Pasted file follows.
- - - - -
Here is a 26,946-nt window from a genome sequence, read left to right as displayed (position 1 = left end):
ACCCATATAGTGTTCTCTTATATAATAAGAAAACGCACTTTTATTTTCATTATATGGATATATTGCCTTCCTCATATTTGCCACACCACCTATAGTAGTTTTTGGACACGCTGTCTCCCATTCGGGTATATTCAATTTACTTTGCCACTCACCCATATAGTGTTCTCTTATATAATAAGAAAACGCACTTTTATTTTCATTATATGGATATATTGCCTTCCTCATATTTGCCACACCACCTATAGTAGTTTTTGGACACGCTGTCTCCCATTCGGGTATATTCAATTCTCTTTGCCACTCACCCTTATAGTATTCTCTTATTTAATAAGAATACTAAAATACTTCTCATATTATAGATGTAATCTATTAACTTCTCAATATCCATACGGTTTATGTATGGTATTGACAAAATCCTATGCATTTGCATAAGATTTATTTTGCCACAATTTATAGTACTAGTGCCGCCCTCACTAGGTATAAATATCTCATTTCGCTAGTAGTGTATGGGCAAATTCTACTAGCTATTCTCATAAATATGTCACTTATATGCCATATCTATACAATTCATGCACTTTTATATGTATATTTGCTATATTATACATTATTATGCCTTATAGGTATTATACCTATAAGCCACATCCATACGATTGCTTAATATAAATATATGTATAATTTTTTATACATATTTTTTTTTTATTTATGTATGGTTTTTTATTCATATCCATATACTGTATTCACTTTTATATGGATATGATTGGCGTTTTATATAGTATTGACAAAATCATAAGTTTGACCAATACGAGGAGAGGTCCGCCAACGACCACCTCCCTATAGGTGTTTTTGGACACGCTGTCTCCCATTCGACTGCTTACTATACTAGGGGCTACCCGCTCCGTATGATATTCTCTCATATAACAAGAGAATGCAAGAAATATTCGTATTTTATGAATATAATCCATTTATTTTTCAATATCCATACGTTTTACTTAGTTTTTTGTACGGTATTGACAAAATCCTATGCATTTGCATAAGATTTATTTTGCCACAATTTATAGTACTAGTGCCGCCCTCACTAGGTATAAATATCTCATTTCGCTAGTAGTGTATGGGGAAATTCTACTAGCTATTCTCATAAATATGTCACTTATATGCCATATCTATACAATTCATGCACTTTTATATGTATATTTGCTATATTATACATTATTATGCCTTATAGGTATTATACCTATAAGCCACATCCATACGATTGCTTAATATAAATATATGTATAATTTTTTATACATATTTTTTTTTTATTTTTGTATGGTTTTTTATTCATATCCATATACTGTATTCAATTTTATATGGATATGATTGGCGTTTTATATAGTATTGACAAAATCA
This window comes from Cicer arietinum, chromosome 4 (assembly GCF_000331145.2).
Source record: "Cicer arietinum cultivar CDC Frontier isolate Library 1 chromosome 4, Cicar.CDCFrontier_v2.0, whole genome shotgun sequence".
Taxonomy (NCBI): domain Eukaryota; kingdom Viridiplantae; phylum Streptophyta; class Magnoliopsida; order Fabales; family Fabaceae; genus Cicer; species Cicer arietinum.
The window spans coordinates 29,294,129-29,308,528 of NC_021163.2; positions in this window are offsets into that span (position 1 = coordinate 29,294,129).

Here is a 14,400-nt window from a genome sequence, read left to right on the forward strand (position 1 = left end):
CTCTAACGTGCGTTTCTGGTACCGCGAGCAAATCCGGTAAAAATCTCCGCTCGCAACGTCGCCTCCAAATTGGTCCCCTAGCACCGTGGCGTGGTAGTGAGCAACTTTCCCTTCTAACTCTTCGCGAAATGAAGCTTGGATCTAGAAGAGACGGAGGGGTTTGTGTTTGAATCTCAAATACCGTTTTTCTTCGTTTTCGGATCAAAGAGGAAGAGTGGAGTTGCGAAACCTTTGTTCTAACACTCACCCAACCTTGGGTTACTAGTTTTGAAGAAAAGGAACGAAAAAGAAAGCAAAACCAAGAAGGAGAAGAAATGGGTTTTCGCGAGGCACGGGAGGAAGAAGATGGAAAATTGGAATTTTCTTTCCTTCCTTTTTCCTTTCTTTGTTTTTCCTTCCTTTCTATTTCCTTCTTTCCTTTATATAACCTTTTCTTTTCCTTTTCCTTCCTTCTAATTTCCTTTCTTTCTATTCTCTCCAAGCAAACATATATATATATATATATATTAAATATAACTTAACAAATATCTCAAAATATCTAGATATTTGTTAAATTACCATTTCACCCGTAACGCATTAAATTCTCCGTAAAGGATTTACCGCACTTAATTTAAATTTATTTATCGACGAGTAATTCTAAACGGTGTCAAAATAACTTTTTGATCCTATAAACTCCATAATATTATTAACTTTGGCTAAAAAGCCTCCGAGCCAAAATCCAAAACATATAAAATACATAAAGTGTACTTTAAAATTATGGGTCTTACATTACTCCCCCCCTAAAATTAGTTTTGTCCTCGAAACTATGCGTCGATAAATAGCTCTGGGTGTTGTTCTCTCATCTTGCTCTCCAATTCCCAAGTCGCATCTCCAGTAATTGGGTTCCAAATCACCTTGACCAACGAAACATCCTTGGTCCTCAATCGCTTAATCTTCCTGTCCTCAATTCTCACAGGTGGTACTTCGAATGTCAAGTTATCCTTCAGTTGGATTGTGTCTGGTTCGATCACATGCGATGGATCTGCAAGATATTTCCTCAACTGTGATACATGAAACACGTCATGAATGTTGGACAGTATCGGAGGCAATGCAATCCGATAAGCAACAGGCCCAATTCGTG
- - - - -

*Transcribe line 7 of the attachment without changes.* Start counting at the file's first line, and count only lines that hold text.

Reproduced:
Here is a 14,400-nt window from a genome sequence, read left to right on the forward strand (position 1 = left end):